Inflation, money supply and spiraling expectations

November 3, 2021 5:49 PM ET

The Federal Reserve Building in Washington.


Stefani Reynolds/Bloomberg News

John Greenwood and Steve Hanke’s claim that excessive monetary growth is the cause of the recent high inflation does not hold water (“The money tub is overflowing,” editorial, October 22). Behind the 35.7% increase in M2 money supply they cite – and attribute mostly to the Federal Reserve – is $5.5 trillion in net purchasing power injected by the federal government. This was to offset the biggest short-term hit to aggregate demand in US history. The Fed’s quantitative easing changes the form of “money” (purchasing power) created by deficits, not the amount.

If money growth were the cause of inflation, real personal consumption figures would skyrocket, but they have barely returned to the pre-Covid trend. The Consumer Price Index report finds that large relative price changes, including for energy, food and vehicles, and base effects are driving the rise in inflation. These largely correct themselves in months, not years. Inflation worries can rest easy: if high inflation threatens to become persistent because the public’s inflation expectations are rising, the Fed will retaliate with monetary tightening. Thanks to years of monetary easing, he has heaps of ammunition at his fingertips.

Paul Sheard

Harvard Kennedy School

new York

The authors present a clear picture of what triggers inflation. The excessive growth of the money supply leads them to conclude: “Persistent and not temporary inflation will accompany us for the next two to three years.

The problem with their conclusion is the implicit assumption that the Fed will engage in non-inflationary monetary policy after discovering that we are in a persistent inflationary situation. Recall that the last similar severe inflation began in the late 1960s and it took more than a decade to extinguish. Tighter monetary restraint will raise the unemployment rate and burst asset bubbles, which will then prompt the Fed to ease. Expect the Fed to stay behind the curve and persistent inflation to persist through the decade.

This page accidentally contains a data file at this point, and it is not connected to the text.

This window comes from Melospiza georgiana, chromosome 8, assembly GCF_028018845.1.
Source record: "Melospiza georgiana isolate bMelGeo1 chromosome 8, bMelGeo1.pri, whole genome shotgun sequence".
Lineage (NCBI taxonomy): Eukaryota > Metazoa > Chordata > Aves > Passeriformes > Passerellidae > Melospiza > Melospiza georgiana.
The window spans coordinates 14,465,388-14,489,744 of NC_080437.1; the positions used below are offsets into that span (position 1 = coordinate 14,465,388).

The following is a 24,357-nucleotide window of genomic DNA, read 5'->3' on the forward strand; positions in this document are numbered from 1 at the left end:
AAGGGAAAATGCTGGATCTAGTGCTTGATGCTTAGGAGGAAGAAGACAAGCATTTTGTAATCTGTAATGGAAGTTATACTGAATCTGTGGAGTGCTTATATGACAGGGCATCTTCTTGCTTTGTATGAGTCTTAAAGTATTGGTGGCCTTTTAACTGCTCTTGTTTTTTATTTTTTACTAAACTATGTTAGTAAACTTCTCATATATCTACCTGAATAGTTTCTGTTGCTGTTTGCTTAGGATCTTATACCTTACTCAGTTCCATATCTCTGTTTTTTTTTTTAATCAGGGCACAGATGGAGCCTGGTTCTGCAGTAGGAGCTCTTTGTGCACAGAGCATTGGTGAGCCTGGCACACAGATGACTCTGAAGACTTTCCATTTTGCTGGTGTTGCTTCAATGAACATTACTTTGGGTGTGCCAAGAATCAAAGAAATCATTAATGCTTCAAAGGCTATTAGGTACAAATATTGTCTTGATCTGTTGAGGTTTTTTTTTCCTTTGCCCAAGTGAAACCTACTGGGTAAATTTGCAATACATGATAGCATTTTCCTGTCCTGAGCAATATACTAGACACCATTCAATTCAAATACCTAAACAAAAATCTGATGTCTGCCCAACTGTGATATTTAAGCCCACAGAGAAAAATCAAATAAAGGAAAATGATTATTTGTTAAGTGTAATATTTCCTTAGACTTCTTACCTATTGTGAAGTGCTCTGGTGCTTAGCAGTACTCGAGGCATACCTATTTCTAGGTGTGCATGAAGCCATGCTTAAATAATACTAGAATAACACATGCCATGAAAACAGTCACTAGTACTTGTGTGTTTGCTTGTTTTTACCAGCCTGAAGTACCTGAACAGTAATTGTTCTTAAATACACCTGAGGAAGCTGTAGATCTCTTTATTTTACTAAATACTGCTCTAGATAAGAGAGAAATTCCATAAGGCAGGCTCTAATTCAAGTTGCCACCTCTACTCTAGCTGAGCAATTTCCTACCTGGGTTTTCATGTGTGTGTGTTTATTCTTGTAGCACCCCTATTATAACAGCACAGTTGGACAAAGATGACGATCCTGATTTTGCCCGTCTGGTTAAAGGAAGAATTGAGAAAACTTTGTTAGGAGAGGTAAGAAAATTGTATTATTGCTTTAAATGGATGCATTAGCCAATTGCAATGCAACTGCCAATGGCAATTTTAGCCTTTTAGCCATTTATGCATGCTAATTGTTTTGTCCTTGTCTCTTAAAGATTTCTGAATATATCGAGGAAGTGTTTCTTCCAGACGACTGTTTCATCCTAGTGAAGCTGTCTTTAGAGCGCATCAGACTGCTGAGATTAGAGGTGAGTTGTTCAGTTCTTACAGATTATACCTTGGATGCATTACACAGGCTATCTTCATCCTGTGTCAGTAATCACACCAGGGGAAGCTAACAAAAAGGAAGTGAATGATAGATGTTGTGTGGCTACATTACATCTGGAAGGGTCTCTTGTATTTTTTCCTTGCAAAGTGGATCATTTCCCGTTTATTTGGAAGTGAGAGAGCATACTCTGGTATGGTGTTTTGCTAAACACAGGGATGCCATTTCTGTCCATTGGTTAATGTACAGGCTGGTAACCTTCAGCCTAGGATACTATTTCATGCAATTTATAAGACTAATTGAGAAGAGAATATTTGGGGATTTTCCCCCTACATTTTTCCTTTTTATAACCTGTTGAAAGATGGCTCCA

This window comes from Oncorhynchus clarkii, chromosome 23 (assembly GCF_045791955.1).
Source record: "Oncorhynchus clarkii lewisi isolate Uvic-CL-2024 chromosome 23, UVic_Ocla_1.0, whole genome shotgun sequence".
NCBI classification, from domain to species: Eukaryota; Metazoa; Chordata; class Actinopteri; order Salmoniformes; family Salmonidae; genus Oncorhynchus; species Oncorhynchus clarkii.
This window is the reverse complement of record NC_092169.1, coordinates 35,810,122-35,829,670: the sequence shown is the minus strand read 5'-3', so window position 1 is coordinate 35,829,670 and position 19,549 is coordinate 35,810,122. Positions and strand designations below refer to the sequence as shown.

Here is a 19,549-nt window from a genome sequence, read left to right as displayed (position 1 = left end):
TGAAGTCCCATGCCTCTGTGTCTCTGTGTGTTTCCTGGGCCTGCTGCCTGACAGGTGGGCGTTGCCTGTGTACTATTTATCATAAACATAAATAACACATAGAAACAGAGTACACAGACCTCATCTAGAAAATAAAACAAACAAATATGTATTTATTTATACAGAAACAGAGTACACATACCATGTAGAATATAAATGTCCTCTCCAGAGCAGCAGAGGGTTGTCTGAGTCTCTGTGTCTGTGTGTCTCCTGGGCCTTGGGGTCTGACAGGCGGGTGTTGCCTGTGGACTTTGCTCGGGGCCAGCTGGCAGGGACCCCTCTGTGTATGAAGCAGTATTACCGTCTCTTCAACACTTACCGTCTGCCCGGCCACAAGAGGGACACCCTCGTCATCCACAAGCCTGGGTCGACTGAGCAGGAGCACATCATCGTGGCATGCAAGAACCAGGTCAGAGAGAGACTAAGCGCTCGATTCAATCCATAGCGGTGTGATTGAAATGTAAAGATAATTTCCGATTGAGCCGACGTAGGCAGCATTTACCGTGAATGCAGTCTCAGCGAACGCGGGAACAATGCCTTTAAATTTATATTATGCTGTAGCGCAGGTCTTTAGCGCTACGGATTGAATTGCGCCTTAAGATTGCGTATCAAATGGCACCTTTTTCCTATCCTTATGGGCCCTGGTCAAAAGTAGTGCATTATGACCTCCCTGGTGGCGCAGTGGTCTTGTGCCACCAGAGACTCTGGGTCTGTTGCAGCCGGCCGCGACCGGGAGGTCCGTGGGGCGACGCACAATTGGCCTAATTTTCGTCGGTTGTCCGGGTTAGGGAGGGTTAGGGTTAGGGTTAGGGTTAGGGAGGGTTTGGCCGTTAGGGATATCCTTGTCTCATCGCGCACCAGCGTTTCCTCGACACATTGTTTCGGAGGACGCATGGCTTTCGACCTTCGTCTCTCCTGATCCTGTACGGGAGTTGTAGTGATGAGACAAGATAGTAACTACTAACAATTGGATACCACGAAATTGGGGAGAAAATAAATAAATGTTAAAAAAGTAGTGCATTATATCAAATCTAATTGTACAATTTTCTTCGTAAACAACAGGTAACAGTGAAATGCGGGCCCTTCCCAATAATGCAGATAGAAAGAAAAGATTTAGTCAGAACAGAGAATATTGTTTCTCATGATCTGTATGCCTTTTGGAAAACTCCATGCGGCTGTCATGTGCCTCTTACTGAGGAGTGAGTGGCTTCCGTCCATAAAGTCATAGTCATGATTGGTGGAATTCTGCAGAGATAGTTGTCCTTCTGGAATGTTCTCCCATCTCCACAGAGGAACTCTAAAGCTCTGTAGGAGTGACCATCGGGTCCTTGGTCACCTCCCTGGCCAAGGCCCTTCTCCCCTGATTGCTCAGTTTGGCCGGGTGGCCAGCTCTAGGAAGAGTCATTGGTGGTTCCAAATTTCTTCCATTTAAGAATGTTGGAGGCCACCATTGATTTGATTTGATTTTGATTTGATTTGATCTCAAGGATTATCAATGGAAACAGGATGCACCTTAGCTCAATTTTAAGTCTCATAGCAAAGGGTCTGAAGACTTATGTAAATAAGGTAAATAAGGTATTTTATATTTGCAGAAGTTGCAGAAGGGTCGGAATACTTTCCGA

Em. Professor Burton Abrams

University of Delaware

Bovey, Minn.

About Mickey Levy’s “Fed Compplacency Feeds Inflation” (Original Nov. 1): Negative real interest rates, record transfer payments and expansive fiscal policy laid the groundwork for a sharp rise in inflation . Combine these with supply chain issues, work disincentives, and rising commodity and transportation costs, and you have a recipe for runaway inflation. The Fed would like to believe the problem will be short-lived, but history shows that once the consensus is that inflation persists, sellers and buyers rush to preempt further increases and the price spiral continues. .

The tipping point has been passed and the central bank’s attachment to the idea that inflation is only a transitory problem will exacerbate the problem. Does anyone remember the WIN (Whip Inflation Now) buttons from 1974?

Robert M. Sussman

Paradise Valley, Arizona.

Copyright ©2022 Dow Jones & Company, Inc. All rights reserved. 87990cbe856818d5eddac44c7b1cdeb8

Appeared in the print edition of November 4, 2021 under the title “Inflation, Money and Spiraling Expectations”.

About the author